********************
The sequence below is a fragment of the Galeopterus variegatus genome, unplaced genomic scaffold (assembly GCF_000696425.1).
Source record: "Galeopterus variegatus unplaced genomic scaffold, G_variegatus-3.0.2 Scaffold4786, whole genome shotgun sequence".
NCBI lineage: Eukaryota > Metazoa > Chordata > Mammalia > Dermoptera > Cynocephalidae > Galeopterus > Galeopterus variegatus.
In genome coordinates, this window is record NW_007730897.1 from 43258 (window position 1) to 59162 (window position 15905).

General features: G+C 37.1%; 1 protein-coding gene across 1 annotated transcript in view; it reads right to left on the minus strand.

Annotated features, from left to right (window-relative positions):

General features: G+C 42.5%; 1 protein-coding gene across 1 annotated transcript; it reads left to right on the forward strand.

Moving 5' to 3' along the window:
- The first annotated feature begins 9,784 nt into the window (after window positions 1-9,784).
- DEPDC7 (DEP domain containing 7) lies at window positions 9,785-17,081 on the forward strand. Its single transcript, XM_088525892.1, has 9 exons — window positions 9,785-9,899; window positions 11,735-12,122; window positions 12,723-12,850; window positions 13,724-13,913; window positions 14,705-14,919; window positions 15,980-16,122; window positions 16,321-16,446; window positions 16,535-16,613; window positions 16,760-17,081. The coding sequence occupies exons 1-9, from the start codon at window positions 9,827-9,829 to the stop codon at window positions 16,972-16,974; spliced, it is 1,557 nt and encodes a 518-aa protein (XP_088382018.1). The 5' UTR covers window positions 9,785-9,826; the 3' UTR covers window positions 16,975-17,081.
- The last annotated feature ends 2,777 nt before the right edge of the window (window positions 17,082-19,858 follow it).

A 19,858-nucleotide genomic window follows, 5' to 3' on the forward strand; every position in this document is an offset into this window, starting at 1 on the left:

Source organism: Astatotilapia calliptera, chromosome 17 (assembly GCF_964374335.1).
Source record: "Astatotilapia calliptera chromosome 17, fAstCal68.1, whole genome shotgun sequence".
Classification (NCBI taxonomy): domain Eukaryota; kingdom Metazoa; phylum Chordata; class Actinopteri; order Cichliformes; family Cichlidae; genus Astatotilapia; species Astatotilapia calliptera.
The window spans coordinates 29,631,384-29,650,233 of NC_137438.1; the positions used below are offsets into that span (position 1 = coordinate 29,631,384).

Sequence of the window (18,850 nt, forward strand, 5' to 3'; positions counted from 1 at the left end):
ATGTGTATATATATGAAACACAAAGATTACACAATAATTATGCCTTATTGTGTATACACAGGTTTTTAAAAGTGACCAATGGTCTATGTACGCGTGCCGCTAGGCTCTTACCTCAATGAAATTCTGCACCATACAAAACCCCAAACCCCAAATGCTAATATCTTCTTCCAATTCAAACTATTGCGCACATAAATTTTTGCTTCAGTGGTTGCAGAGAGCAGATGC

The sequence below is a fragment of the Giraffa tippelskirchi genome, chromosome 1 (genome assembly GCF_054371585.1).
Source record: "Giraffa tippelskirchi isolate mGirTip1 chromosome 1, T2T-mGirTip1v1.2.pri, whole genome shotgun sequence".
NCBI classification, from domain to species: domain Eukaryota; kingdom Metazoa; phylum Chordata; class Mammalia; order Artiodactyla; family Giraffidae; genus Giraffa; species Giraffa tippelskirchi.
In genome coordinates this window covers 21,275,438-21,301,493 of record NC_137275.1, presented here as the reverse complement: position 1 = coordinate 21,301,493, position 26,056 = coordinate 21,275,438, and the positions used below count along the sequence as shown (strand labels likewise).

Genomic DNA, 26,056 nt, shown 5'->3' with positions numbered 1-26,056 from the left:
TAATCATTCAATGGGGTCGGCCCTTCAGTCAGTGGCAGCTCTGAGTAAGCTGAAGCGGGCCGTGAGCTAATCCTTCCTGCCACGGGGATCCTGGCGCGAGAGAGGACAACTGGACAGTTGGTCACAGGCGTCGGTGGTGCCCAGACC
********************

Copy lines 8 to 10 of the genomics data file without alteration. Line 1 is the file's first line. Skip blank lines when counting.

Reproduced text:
Moving 5' to 3' along the window:
- The first annotated feature begins 9,784 nt into the window (after window positions 1-9,784).
- DEPDC7 (DEP domain containing 7) lies at window positions 9,785-17,081 on the forward strand. Its single transcript, XM_088525892.1, has 9 exons — window positions 9,785-9,899; window positions 11,735-12,122; window positions 12,723-12,850; window positions 13,724-13,913; window positions 14,705-14,919; window positions 15,980-16,122; window positions 16,321-16,446; window positions 16,535-16,613; window positions 16,760-17,081. The coding sequence occupies exons 1-9, from the start codon at window positions 9,827-9,829 to the stop codon at window positions 16,972-16,974; spliced, it is 1,557 nt and encodes a 518-aa protein (XP_088382018.1). The 5' UTR covers window positions 9,785-9,826; the 3' UTR covers window positions 16,975-17,081.